On the evening of Monday 14th July, the Prime Minister invited several of his ministers into Number 10 Downing Street to give them the bad news that they would be leaving his cabinet in the biggest reshuffle since the 2010 general election. Havant MP and Minister for Universities and Science, David Willets, is one of the many people who will not remain in Cameron’s cabinet.
Mr Willets is said to have written to David Cameron last week to announce his intention to stand down from his ministerial post with immediate effect and also declared that he will not stand for re-election in the next general election next May.
The resignation of the 58-year-old follows speculation that Willetts was likely to be sacked by the Prime Minister from his position. Tunbridge Wells MP, Greg Clarke, has taken over Willetts’ ministerial duties while also keeping his role as minister of state for the Cabinet Office, responsible for cities and local growth.
Willets was not the only minister to hand in his resignation in order to save the embarrassment of being forced to give up their ministerial duties. Minister without Portfolio and fifth-longest serving MP ever, Ken Clarke, has also handed in his resignation to the Prime Minister.
The cabinet reshuffle, which takes place less than 300 days before the next general election, has been much larger than many were expecting and has seen some surprising changes. In a shock move, it was announced that the Education Secretary, Michael Gove, has been demoted to become Chief Whip. He has been replaced by Treasury minister Nicky Morgan, who will also continue in her role as Minister for Women.
While Cameron has always supported Gove in his job as Education Secretary, the MP’s reforms to education made him highly unpopular with teachers. Last year, the National Union of Teachers and the Association of Teachers and Lecturers called for his resignation after passing no-confidence motions in the Education Secretary.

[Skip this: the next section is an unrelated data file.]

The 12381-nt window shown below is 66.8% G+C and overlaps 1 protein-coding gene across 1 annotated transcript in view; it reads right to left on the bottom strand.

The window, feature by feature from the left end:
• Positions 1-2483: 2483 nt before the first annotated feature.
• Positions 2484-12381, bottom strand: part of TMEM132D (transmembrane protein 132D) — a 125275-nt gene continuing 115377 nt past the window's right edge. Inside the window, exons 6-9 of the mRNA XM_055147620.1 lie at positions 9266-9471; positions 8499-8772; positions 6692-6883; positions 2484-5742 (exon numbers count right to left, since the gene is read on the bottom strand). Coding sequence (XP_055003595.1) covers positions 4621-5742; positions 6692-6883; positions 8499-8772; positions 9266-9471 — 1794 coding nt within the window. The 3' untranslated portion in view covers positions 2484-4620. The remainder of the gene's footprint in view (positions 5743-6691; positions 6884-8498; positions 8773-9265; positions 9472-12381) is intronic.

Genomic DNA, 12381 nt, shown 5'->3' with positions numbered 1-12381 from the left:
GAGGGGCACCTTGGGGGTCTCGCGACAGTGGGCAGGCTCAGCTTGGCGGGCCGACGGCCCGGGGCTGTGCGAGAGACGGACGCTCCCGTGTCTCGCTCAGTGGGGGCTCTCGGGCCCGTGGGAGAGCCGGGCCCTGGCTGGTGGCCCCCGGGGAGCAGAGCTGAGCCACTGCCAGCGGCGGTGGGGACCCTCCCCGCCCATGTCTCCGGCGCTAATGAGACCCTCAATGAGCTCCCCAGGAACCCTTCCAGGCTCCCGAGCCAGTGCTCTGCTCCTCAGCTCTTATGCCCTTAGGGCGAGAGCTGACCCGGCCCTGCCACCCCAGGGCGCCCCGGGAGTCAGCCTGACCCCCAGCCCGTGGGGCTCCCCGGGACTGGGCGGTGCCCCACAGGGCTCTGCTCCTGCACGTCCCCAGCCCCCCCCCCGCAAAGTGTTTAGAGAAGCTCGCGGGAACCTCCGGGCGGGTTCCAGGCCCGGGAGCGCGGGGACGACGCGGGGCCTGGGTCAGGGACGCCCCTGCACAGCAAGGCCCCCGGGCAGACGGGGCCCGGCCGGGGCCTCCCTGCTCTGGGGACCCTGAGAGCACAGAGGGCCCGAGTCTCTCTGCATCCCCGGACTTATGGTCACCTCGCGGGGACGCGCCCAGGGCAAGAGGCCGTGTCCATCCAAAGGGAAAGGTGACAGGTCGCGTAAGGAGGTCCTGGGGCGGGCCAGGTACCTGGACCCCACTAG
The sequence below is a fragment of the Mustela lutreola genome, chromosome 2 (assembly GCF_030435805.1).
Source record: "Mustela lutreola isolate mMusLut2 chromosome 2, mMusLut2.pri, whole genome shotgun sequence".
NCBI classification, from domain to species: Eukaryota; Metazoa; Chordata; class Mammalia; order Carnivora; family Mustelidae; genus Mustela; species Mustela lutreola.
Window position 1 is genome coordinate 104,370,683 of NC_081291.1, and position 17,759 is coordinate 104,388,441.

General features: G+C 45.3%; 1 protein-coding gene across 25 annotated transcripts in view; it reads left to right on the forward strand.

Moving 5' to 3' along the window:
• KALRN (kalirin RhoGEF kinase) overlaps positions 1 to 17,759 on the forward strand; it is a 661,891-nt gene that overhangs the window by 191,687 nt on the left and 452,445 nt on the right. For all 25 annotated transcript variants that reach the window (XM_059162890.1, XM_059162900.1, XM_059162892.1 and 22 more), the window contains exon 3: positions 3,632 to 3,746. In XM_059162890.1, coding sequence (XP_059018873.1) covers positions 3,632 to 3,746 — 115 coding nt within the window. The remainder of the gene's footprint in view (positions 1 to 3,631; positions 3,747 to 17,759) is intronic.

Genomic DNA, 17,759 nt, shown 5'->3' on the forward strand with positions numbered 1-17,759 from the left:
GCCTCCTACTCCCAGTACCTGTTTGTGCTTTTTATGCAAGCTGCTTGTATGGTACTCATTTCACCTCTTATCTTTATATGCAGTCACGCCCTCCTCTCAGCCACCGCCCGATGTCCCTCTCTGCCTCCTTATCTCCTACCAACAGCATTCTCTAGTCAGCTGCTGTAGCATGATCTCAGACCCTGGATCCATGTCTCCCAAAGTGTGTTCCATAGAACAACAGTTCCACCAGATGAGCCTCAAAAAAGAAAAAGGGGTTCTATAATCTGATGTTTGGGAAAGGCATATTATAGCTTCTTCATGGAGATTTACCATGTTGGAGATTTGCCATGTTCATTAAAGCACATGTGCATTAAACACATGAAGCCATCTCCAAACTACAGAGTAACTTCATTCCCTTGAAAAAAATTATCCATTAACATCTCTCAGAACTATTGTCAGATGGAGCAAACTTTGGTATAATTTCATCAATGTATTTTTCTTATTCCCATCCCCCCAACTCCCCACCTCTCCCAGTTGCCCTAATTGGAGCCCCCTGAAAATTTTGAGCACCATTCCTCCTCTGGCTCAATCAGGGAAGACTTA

Christine Blower, General Secretary of the National Union of Teachers, spoke of the union’s delight that Gove had been relieved of his post: “Michael Gove has clearly lost the support of the profession and parents for justifiable reasons. His vision for education is simply wrong. His pursuit of the unnecessary and often unwanted free schools and academies programme, the use of unqualified teachers, the failure to address the school place crisis and endless ill-thought out reforms to examinations and the curriculum have been his hallmark in office.
“We will be seeking a very early meeting with Nicky Morgan, the incoming Education Secretary, and we look forward to not only a new personality but a more conciliatory approach, one that demonstrates an improvement in policy for children, teachers and young people”.
Morgan’s promotion to the role of Education Secretary is one of many given to women by David Cameron as he tries to endorse more females and young “up and coming” MPs in high profile jobs.
Other changes in the cabinet see former Defence Secretary Philip Hammond replace William Hague as the new Foreign Secretary, and Liz Truss enters the cabinet as Environment Secretary after Owen Patterson was sacked. The Attorney General, Dominic Grieve, has also been replaced by Parliamentary Under Secretary of State for Justice, Jeremy Wright.